“Despite Mr and Mrs Domino’s denial, young Mahjong was beginning to suspect she was adopted.”
I invite you to read through what this die might be thinking and vote for your favorite (I’ll number them so you can just reference them by that.)
1. Even when she rolled out of bed with her lowest numbers on top Dina never felt as trim as her cousin Margaret.
2. The three-way mirrors made Dina wonder if that second slice of pie was a good idea.
3. Margaret’s new wonder bra really did lift and separate.
4. Dina thought Margaret’s weight loss had gone too far.
5. Dina always envied her taller, thinner cousin.
6. Maybe all she needed were a push up bra and a cinched waist to look as glamorous as her cousin Margaret.
7. She would die to have Margaret’s figure.
8. Dina had heard about domino orgies where they’d all lay down together. she preferred to roll with just one partner. Though the Yatzees on her dad’s side were rumored to shake things up sometimes.
Well, I’m clearly late to the party, but I got around to posting a few images on Society 6 for purchase. If you are unfamiliar with the site, it is a neat collection of disparate artists who partner with S6 to reproduce their images on various products; tote bags, t-shirts, stretched canvas, framed prints, note cards, phone cases, you name it.
I have read about it on several people’s blogs and was intrigued. I’ve just dipped my toe in the water… and the water is unexpectedly deep. For instance, in order to offer your art on specific products you have to take the time to format each image to exactly the pixelization they specify. I’m sure this is easy for the tech savvy, but I don’t count myself among them. (It’s why I choose to spend hours hand carving stamps!) I also need to take more care in getting high quality shots of my art (rather than the ones I snap with my phone at the end of the night.)
Still, I’m of the philosophy, “ready, fire, aim!” In other words, you have to dive in to figure it out and spend some time floundering about in the water. If you wait to pull the trigger until you think you know all the details, the target will keep shifting and you’ll never get things underway (to mix metaphors) . So, without further adieu…. drum roll please… I welcome you to explore my newest marketing venture through Society 6. (The one image will lead you to the others so you can poke around a bit.)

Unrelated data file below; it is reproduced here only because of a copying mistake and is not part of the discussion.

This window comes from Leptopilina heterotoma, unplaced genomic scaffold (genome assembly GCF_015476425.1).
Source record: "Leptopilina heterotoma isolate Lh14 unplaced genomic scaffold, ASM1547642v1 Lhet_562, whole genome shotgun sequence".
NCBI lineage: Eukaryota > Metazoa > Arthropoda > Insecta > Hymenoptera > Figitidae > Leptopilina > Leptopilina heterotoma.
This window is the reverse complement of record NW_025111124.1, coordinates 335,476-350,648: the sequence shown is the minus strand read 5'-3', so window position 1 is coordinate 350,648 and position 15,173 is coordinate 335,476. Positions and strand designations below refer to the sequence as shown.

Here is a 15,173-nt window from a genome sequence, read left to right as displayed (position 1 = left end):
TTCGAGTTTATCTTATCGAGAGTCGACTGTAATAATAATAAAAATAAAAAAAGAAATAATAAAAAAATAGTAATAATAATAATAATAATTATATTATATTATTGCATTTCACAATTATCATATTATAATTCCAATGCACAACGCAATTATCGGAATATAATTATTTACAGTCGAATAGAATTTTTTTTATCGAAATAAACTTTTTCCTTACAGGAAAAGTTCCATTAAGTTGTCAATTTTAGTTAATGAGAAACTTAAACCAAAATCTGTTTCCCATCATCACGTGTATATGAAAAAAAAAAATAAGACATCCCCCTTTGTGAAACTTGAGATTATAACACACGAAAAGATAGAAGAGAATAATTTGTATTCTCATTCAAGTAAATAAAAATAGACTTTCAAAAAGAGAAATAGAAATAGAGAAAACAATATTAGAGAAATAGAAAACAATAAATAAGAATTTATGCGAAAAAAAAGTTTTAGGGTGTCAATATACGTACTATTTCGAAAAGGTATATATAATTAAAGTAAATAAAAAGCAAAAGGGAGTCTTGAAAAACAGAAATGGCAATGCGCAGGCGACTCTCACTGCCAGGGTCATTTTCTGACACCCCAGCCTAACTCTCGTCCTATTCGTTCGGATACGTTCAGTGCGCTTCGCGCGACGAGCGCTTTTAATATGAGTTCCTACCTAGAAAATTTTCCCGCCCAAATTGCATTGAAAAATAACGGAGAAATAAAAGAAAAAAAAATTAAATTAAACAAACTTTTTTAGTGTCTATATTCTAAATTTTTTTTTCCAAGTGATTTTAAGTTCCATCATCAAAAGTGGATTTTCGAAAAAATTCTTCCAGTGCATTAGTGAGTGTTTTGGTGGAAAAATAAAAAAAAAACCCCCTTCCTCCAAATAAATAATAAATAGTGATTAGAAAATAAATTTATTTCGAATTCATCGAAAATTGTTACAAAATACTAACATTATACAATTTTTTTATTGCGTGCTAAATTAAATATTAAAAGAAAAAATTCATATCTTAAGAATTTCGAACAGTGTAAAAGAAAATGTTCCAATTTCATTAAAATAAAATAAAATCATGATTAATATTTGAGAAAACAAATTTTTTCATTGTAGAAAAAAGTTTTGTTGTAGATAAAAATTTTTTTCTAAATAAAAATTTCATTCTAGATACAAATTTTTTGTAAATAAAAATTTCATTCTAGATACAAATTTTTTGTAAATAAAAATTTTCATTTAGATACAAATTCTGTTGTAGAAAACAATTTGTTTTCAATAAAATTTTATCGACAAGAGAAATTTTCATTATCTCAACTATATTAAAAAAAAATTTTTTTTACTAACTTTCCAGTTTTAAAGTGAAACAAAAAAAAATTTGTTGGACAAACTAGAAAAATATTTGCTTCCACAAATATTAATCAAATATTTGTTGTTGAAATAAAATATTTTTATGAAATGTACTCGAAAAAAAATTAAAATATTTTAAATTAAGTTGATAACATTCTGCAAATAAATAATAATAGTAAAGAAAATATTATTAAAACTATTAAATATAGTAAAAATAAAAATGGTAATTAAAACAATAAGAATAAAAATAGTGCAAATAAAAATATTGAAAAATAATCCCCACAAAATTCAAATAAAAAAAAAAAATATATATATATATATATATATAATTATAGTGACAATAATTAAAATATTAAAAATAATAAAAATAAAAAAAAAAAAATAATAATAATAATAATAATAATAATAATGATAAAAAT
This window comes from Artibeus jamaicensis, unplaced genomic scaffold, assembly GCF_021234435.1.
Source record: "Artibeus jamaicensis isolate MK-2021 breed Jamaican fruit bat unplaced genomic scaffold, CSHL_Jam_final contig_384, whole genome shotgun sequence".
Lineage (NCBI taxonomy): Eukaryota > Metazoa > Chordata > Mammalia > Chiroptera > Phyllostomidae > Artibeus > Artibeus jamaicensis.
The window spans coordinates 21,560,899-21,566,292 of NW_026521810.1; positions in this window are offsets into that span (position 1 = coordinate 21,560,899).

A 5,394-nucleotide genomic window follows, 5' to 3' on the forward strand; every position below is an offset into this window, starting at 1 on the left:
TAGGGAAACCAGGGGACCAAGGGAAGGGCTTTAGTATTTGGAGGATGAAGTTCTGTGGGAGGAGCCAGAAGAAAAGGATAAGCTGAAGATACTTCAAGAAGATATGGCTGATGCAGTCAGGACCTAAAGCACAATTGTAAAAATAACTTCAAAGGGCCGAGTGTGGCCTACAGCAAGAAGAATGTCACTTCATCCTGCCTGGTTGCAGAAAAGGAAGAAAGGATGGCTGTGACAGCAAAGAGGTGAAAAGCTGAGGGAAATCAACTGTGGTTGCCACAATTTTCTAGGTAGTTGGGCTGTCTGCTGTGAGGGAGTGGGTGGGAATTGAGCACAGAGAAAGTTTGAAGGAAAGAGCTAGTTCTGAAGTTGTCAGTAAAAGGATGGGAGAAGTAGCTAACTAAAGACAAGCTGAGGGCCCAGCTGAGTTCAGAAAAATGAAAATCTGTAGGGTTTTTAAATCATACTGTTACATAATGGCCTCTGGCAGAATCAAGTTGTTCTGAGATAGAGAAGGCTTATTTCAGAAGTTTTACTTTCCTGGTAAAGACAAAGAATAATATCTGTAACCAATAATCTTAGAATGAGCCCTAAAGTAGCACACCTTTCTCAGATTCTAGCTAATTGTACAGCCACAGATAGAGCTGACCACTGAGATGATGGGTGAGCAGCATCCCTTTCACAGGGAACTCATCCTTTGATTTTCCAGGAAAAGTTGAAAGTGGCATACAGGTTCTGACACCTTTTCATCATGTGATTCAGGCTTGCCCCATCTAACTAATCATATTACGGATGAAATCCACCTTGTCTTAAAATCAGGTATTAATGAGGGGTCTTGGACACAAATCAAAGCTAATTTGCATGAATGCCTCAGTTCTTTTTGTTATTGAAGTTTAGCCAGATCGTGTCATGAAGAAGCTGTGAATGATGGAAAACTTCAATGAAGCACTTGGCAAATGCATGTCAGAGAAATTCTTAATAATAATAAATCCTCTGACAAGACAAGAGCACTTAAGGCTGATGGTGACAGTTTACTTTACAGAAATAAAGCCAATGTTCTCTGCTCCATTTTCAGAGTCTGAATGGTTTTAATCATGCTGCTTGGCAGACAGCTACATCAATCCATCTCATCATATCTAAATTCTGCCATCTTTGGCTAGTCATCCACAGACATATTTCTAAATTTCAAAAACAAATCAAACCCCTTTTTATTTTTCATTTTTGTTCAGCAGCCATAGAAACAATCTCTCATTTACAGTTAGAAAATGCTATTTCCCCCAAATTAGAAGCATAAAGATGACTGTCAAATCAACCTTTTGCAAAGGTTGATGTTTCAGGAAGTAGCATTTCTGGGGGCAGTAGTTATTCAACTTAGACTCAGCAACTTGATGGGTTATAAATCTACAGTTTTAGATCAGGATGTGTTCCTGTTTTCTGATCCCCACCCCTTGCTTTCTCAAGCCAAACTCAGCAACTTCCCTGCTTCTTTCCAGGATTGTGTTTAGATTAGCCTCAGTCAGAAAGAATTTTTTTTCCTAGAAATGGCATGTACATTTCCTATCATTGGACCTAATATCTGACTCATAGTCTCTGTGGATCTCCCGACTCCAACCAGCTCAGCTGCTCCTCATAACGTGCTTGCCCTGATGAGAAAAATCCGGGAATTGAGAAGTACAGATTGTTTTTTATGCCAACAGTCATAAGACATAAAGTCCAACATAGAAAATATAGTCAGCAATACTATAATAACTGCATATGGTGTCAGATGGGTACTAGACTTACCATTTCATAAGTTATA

More shameless self-promotion to come!
I am on vacation this week in Minneapolis and St. Paul, MN. Tonight we stopped in the quirkiest, best stocked, most fun kid’s bookstore I’ve ever been to. Wild Rumpus. The magic starts with a small purple door set into the full-size one for pint-size customers to enter. The magic continues when you are greeted by one of the several Minx cats that stroll around the store with confidence. But the best part is Bellina the chicken who struts around freely, browsing for the perfect book to read. There are several other critters – guinea pigs, lizards, chinchillas, birds, fish. I would go even if I didn’t have a little person.
Trees are hard. I mean they’re hard to draw. At first they seem simple. But it is precisely this simplicity that is deceptive. For if you believe this seduction you will end up with a cartoon. Sort of what a stick figure is to a human portrait. It is tree’s randomness alongside their symmetry that makes them so beautiful… and so difficult to capture.
This is my first attempt at a scene from my friend’s story where Goya, the cat, is looking up at the great cathedral of trees above her.